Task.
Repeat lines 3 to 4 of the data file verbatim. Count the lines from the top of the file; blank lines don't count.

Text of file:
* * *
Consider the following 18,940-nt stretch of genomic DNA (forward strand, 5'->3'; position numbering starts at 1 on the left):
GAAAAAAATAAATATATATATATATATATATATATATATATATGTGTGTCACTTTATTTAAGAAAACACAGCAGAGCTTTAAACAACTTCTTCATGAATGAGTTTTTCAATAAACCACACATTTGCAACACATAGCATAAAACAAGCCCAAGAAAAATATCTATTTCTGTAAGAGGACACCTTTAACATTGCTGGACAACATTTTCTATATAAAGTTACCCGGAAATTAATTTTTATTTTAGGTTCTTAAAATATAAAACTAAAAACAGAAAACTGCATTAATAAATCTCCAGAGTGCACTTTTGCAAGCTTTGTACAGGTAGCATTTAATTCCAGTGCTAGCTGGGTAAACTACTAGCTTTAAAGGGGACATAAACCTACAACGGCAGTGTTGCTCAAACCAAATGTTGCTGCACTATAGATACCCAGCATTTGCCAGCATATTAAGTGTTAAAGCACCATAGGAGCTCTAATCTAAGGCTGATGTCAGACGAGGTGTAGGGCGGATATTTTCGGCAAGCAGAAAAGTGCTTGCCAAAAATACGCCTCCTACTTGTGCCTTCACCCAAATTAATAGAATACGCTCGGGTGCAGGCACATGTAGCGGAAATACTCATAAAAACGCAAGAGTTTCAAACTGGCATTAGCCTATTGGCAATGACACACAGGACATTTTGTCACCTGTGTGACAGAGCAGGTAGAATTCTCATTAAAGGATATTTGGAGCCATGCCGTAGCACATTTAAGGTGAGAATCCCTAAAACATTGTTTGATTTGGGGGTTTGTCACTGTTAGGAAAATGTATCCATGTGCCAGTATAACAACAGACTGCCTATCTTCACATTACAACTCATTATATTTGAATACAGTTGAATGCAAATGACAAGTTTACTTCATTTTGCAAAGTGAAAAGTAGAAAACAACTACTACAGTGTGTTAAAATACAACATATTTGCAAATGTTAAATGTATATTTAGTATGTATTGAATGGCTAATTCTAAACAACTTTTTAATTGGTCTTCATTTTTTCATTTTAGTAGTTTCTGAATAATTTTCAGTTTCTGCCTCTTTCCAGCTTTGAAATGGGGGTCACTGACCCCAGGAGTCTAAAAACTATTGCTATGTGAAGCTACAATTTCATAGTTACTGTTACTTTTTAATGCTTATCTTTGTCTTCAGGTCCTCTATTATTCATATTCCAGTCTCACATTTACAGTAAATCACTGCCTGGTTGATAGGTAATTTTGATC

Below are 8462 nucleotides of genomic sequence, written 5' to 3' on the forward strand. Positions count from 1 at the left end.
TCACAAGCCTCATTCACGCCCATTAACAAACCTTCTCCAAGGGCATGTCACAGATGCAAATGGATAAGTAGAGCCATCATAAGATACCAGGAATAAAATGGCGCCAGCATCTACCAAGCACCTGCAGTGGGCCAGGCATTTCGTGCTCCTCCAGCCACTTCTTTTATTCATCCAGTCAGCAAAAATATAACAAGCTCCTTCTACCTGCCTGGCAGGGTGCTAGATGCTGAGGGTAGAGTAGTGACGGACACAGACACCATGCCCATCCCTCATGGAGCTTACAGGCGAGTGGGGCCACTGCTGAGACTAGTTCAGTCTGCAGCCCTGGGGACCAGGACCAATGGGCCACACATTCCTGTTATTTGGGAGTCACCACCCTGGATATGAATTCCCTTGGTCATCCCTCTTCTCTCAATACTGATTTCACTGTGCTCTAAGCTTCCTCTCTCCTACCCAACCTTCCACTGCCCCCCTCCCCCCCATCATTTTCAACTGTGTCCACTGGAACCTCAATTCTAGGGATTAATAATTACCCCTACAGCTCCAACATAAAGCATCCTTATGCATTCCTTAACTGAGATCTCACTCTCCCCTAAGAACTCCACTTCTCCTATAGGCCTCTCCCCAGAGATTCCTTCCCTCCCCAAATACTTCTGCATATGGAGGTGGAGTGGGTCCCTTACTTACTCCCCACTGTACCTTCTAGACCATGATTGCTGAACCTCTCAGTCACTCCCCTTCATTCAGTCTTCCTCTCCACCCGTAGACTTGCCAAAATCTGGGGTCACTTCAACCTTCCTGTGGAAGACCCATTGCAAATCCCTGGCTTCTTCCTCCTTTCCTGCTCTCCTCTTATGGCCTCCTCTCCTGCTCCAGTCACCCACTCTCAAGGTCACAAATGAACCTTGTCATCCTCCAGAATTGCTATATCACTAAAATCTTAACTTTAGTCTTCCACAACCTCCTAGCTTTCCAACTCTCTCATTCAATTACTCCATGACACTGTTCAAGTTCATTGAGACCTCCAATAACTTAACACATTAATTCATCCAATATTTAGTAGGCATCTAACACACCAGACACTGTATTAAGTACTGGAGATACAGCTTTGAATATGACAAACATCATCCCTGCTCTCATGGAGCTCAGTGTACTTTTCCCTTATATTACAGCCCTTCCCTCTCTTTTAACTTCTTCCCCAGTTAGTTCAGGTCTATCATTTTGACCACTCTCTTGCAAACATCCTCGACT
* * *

Below are 8462 nucleotides of genomic sequence, written 5' to 3' on the forward strand. Positions count from 1 at the left end.
TCACAAGCCTCATTCACGCCCATTAACAAACCTTCTCCAAGGGCATGTCACAGATGCAAATGGATAAGTAGAGCCATCATAAGATACCAGGAATAAAATGGCGCCAGCATCTACCAAGCACCTGCAGTGGGCCAGGCATTTCGTGCTCCTCCAGCCACTTCTTTTATTCATCCAGTCAGCAAAAATATAACAAGCTCCTTCTACCTGCCTGGCAGGGTGCTAGATGCTGAGGGTAGAGTAGTGACGGACACAGACACCATGCCCATCCCTCATGGAGCTTACAGGCGAGTGGGGCCACTGCTGAGACTAGTTCAGTCTGCAGCCCTGGGGACCAGGACCAATGGGCCACACATTCCTGTTATTTGGGAGTCACCACCCTGGATATGAATTCCCTTGGTCATCCCTCTTCTCTCAATACTGATTTCACTGTGCTCTAAGCTTCCTCTCTCCTACCCAACCTTCCACTGCCCCCCTCCCCCCCATCATTTTCAACTGTGTCCACTGGAACCTCAATTCTAGGGATTAATAATTACCCCTACAGCTCCAACATAAAGCATCCTTATGCATTCCTTAACTGAGATCTCACTCTCCCCTAAGAACTCCACTTCTCCTATAGGCCTCTCCCCAGAGATTCCTTCCCTCCCCAAATACTTCTGCATATGGAGGTGGAGTGGGTCCCTTACTTACTCCCCACTGTACCTTCTAGACCATGATTGCTGAACCTCTCAGTCACTCCCCTTCATTCAGTCTTCCTCTCCACCCGTAGACTTGCCAAAATCTGGGGTCACTTCAACCTTCCTGTGGAAGACCCATTGCAAATCCCTGGCTTCTTCCTCCTTTCCTGCTCTCCTCTTATGGCCTCCTCTCCTGCTCCAGTCACCCACTCTCAAGGTCACAAATGAACCTTGTCATCCTCCAGAATTGCTATATCACTAAAATCTTAACTTTAGTCTTCCACAACCTCCTAGCTTTCCAACTCTCTCATTCAATTACTCCATGACACTGTTCAAGTTCATTGAGACCTCCAATAACTTAACACATTAATTCATCCAATATTTAGTAGGCATCTAACACACCAGACACTGTATTAAGTACTGGAGATACAGCTTTGAATATGACAAACATCATCCCTGCTCTCATGGAGCTCAGTGTACTTTTCCCTTATATTACAGCCCTTCCCTCTCTTTTAACTTCTTCCCCAGTTAGTTCAGGTCTATCATTTTGACCACTCTCTTGCAAACATCCTCGACT